Paul von Zielbauer (New York Times) reports that the Iraqi government has finalized their investigation and "found that employees of the American security company Blackwater USA shot unprovoked at Iraqi civilians at a downtown traffic circle three weeks ago, an episode that killed 17 people and wounded more than 20 others, a government spokesman said Sunday" quoting Ali al-Dabbagh who also declares that Blackwater's vehicles were not "even hit by a stone" before Blackwater initiated the slaughter of Iraqi civilians. James Glanz and Alissa J. Rubin (New York Times) add, "Those conclusions contradict Blackwater's original statement on the shooting, which said that a convoy operated by the company's guards 'acted lawfully and appropriately in response to a hostile attack.' The Iraqi findings are also at odds with initial assertions by the State Department that the convoy had received small-arms fire." Which again goes the issue that the US State Dept has repeatedly provided cover and falsehoods in order to protect Blackwater. AP reports, "Iraqi authorities want the U.S. government to sever all contracts in Iraq with Blackwater USA within six months and pay $8 million in compensation to each of the families of 17 people killed when the firm's guards sprayed a traffic circle with heavy maching gun fire last month."
Naomi Klein's new book The Shock Doctrine: The Rise Of Disaster Capitalism and she uses the book and the research for her article "Disaster Capitalism: The new economy of catastrophe" (October's Harper's magazine, pp. 47 -- 58). this is from the article (page 48):
Everywhere in Iraq, the wildly divergent values assigned to different categories of people are on crude display. Westerners and their Iraqi colleagues have checkpoints at the entrances to their streets, blast walls in front of their houses, body armor, and private security guards on call at all hours. They travel the country in menacing armored convoys, with mercenaries pointing guns out the windows as they follow their prime directive to "protect the principal." With every move they broadcast the same unapologetic message: We are the chosen, our lives are infinitely more precious than yours. Middle-class Iraqis, meanwhile, cling to the next rung down the ladder: they can afford to buy protection from local militias, they are able to ransom a family member held by kidnappers, they may ultimately escape to a life of poverty in Jordan. But the vast majority of Iraqis have no protection at all. They walk the streets exposed to any possible ravaging, with nothing between them and the next car bomb but a thin layer of fabric. In Iraq, the lucky get Kevlar; the rest get prayer beads.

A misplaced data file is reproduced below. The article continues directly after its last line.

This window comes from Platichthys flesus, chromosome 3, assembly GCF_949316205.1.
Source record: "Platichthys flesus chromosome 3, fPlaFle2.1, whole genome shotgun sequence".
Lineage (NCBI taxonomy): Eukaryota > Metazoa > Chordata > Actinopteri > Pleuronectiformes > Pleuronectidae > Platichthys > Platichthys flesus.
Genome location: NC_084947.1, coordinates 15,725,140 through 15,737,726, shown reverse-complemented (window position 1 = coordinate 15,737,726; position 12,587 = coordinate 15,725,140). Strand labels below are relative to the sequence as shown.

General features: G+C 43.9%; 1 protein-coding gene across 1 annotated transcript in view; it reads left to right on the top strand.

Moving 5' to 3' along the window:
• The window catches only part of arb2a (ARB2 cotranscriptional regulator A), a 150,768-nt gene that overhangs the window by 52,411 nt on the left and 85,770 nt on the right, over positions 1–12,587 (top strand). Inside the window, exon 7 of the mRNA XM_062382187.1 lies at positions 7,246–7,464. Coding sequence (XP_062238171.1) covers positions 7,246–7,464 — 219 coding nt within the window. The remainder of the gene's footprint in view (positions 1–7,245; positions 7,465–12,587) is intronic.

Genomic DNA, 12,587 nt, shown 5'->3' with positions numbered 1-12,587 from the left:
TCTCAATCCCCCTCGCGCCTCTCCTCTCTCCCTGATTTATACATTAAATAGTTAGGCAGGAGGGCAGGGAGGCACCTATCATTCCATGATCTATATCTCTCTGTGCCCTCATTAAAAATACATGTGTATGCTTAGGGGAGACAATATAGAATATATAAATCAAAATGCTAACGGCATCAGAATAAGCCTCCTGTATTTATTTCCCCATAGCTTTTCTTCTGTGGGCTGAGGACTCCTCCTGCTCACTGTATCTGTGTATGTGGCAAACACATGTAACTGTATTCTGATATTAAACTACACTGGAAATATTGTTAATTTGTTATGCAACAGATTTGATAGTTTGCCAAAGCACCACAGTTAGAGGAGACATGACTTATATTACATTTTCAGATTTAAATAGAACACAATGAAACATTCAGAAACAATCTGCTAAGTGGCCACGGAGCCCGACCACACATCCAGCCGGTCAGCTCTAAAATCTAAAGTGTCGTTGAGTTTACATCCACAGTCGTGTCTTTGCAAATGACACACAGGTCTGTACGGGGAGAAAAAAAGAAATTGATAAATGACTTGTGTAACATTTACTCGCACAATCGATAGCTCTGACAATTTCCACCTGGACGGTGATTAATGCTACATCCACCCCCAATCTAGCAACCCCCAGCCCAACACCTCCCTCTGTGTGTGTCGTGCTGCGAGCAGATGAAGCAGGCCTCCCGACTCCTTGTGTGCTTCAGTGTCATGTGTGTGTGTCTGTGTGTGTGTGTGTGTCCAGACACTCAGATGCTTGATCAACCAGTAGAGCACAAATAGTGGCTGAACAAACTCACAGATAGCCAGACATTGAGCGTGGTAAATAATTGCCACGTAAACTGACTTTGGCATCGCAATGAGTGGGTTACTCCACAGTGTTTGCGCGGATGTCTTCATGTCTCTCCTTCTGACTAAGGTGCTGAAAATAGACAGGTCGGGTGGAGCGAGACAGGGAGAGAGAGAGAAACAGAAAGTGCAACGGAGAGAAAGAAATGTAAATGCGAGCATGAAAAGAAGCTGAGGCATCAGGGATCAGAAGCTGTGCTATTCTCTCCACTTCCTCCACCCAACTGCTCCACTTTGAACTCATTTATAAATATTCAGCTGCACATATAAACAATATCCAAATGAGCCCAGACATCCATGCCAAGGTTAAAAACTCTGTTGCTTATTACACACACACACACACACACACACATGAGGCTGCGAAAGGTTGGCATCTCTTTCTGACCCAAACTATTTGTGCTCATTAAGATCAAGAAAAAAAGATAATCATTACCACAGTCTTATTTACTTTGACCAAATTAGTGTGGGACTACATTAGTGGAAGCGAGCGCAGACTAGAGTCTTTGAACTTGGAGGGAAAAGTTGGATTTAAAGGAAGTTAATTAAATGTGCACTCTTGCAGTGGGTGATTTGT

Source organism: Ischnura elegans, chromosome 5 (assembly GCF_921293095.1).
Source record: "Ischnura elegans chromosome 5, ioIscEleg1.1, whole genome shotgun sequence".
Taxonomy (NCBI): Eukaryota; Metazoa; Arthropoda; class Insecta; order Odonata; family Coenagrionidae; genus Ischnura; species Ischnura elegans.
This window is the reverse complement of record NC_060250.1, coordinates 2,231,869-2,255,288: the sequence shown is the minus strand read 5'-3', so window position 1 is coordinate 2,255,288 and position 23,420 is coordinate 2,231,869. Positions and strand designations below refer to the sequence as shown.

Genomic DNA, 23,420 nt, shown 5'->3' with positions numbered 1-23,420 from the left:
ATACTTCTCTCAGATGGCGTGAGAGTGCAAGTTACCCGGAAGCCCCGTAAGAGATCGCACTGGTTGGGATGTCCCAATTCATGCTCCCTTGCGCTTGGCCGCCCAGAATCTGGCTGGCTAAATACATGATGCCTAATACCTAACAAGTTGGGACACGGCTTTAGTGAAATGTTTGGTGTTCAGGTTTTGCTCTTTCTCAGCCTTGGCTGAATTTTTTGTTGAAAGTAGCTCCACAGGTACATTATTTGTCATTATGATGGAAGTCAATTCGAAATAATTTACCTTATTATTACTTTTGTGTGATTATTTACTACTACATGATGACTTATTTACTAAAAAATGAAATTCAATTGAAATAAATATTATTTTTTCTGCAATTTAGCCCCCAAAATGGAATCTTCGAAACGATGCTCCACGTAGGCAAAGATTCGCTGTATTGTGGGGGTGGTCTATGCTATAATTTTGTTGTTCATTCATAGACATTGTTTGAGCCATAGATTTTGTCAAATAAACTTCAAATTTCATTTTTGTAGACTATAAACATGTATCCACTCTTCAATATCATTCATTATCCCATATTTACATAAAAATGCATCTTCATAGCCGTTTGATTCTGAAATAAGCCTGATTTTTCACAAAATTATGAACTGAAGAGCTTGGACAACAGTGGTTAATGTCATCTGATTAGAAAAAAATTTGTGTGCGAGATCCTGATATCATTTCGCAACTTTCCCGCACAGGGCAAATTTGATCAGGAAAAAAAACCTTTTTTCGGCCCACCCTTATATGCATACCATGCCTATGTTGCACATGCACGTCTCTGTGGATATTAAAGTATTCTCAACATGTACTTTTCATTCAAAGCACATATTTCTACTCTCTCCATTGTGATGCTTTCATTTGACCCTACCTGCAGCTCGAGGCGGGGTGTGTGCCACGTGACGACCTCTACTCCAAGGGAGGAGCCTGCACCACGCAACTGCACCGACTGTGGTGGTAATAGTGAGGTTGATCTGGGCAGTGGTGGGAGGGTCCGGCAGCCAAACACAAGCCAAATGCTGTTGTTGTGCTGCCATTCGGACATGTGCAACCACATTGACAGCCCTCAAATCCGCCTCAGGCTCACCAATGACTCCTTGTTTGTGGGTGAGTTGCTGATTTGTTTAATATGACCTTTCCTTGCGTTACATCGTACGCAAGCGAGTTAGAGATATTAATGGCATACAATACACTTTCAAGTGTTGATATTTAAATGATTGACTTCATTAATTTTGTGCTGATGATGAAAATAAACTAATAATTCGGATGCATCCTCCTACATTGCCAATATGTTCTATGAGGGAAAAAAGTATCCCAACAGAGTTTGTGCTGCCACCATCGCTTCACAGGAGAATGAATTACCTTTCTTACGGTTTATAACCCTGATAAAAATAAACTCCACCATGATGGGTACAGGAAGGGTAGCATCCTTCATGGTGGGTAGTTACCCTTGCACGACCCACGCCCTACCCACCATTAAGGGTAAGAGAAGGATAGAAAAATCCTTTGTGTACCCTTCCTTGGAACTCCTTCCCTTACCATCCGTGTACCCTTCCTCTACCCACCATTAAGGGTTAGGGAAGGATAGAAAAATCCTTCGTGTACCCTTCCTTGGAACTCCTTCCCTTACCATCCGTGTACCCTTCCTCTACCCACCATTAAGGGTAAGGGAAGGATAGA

That's pretty clear. Except to the mainstream. Over the weekend on PBS' Washington Week (or Washington Weak) Linda Robinson of US News and World Reports decided to chat and chew the topic with star Gwen:
Linda Robinson: Well Blackwater has about 800 people who are primarily providing bodyguard service to the embassy personnel. And there are about, well there are some thousands of other contractors doing this exact kind of job. So they're moving around the city in convoys and they apply very aggressive tactics in general. There are some who are alleging that Blackwater in particular uses much more aggressive tactics. But let's just set the stage a little bit. Very, very violent city. You're driving around, bombs are going off, at any unpredicted time. So what happens is these convoy drivers uses a tactic: they throw things at people, they sound their horns their sirens if you don't get out of the way they will shoot. So Iraqi drivers generally pull over as soon as they see a convoy. The problem is SUVs cannot readily be identified often from a distance --
Gwen Ifill: Yeah, how do you know it's a convoy? How do you know it's not the military? How do you know -- tell the difference?